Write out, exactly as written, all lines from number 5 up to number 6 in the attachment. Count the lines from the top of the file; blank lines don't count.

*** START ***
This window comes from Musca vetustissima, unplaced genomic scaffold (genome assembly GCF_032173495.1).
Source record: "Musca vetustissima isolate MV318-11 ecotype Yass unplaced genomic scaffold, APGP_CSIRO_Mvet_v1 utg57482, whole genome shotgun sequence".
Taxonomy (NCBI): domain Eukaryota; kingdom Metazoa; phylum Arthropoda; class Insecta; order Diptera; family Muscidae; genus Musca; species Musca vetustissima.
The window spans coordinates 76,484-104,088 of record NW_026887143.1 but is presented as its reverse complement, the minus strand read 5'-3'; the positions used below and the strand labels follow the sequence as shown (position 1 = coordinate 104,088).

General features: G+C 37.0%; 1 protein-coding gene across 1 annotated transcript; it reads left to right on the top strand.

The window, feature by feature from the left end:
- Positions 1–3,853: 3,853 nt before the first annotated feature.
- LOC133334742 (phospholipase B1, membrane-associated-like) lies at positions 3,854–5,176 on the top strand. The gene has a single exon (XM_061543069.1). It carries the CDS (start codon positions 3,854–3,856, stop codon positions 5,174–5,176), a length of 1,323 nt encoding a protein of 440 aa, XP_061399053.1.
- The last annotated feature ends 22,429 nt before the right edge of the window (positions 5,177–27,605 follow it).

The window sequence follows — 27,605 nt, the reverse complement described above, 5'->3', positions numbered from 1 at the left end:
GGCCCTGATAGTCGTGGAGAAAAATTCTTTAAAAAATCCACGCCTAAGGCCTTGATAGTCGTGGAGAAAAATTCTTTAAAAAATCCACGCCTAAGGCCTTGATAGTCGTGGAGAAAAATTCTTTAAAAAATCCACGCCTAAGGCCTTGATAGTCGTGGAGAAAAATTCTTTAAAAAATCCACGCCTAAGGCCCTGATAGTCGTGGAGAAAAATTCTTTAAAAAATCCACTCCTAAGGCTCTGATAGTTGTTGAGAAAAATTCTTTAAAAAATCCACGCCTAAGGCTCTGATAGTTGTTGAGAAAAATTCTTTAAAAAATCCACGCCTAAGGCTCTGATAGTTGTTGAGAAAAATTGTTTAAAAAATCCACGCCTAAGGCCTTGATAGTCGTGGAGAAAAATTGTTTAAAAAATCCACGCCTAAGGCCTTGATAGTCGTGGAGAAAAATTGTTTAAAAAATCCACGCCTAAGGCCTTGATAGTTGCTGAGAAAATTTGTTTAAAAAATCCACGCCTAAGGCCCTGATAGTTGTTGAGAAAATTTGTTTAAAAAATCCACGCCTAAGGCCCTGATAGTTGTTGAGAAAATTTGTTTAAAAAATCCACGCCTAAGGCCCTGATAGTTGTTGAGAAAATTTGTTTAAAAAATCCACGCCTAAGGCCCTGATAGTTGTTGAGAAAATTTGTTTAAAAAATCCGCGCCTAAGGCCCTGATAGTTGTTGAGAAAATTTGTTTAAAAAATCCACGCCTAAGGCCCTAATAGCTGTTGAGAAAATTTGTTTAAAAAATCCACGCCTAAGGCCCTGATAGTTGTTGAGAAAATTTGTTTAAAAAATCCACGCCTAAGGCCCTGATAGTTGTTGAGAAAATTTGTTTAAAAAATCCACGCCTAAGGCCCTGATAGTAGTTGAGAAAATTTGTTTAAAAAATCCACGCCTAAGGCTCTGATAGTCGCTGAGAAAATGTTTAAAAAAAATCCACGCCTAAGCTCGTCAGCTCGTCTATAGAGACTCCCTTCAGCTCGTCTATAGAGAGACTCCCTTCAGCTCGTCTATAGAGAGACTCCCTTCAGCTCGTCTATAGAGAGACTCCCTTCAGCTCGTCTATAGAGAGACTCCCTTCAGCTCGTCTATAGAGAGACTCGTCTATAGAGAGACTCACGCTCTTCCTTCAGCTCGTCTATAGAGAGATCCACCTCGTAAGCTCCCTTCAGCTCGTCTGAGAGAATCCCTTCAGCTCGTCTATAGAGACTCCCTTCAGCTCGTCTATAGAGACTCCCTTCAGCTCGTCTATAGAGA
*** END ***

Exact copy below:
General features: G+C 37.0%; 1 protein-coding gene across 1 annotated transcript; it reads left to right on the top strand.

The window, feature by feature from the left end: